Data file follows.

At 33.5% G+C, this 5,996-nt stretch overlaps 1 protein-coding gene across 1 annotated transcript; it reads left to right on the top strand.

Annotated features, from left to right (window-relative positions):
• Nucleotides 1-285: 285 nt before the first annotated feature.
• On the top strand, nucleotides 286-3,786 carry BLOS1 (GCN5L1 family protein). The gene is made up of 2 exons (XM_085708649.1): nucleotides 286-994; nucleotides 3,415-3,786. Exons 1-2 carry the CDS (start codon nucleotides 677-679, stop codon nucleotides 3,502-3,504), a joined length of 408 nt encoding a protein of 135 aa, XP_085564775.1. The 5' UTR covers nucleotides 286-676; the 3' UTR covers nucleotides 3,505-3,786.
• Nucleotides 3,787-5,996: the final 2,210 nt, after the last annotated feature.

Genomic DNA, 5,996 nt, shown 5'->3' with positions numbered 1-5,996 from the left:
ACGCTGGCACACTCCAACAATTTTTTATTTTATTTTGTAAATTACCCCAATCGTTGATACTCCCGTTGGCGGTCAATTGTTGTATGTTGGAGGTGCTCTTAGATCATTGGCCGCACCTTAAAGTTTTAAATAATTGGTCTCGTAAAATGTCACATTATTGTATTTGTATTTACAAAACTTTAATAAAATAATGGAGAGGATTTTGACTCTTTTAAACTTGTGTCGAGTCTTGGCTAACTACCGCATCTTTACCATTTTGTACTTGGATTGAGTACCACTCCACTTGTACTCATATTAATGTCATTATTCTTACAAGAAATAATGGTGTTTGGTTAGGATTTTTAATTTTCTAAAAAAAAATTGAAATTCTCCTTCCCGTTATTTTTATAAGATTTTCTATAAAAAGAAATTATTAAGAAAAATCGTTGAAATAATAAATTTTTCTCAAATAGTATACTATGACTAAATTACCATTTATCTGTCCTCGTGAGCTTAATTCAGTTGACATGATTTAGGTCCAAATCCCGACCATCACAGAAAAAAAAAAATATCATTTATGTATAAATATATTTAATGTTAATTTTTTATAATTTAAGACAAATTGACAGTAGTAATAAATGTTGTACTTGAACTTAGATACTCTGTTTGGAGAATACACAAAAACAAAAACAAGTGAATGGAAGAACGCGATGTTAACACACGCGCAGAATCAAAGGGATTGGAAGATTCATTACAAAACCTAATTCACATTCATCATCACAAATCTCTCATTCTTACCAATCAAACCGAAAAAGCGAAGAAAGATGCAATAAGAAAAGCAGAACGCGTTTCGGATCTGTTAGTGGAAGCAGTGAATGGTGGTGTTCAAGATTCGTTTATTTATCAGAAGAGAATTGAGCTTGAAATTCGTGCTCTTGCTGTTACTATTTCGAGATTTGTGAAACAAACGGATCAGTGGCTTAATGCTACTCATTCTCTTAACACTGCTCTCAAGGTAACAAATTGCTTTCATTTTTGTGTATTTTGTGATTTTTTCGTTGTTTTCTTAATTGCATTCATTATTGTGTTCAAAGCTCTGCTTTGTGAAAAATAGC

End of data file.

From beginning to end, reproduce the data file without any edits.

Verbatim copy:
At 33.5% G+C, this 5,996-nt stretch overlaps 1 protein-coding gene across 1 annotated transcript; it reads left to right on the top strand.

Annotated features, from left to right (window-relative positions):
• Nucleotides 1-285: 285 nt before the first annotated feature.
• On the top strand, nucleotides 286-3,786 carry BLOS1 (GCN5L1 family protein). The gene is made up of 2 exons (XM_085708649.1): nucleotides 286-994; nucleotides 3,415-3,786. Exons 1-2 carry the CDS (start codon nucleotides 677-679, stop codon nucleotides 3,502-3,504), a joined length of 408 nt encoding a protein of 135 aa, XP_085564775.1. The 5' UTR covers nucleotides 286-676; the 3' UTR covers nucleotides 3,505-3,786.
• Nucleotides 3,787-5,996: the final 2,210 nt, after the last annotated feature.

Genomic DNA, 5,996 nt, shown 5'->3' with positions numbered 1-5,996 from the left:
ACGCTGGCACACTCCAACAATTTTTTATTTTATTTTGTAAATTACCCCAATCGTTGATACTCCCGTTGGCGGTCAATTGTTGTATGTTGGAGGTGCTCTTAGATCATTGGCCGCACCTTAAAGTTTTAAATAATTGGTCTCGTAAAATGTCACATTATTGTATTTGTATTTACAAAACTTTAATAAAATAATGGAGAGGATTTTGACTCTTTTAAACTTGTGTCGAGTCTTGGCTAACTACCGCATCTTTACCATTTTGTACTTGGATTGAGTACCACTCCACTTGTACTCATATTAATGTCATTATTCTTACAAGAAATAATGGTGTTTGGTTAGGATTTTTAATTTTCTAAAAAAAAATTGAAATTCTCCTTCCCGTTATTTTTATAAGATTTTCTATAAAAAGAAATTATTAAGAAAAATCGTTGAAATAATAAATTTTTCTCAAATAGTATACTATGACTAAATTACCATTTATCTGTCCTCGTGAGCTTAATTCAGTTGACATGATTTAGGTCCAAATCCCGACCATCACAGAAAAAAAAAAATATCATTTATGTATAAATATATTTAATGTTAATTTTTTATAATTTAAGACAAATTGACAGTAGTAATAAATGTTGTACTTGAACTTAGATACTCTGTTTGGAGAATACACAAAAACAAAAACAAGTGAATGGAAGAACGCGATGTTAACACACGCGCAGAATCAAAGGGATTGGAAGATTCATTACAAAACCTAATTCACATTCATCATCACAAATCTCTCATTCTTACCAATCAAACCGAAAAAGCGAAGAAAGATGCAATAAGAAAAGCAGAACGCGTTTCGGATCTGTTAGTGGAAGCAGTGAATGGTGGTGTTCAAGATTCGTTTATTTATCAGAAGAGAATTGAGCTTGAAATTCGTGCTCTTGCTGTTACTATTTCGAGATTTGTGAAACAAACGGATCAGTGGCTTAATGCTACTCATTCTCTTAACACTGCTCTCAAGGTAACAAATTGCTTTCATTTTTGTGTATTTTGTGATTTTTTCGTTGTTTTCTTAATTGCATTCATTATTGTGTTCAAAGCTCTGCTTTGTGAAAAATAGC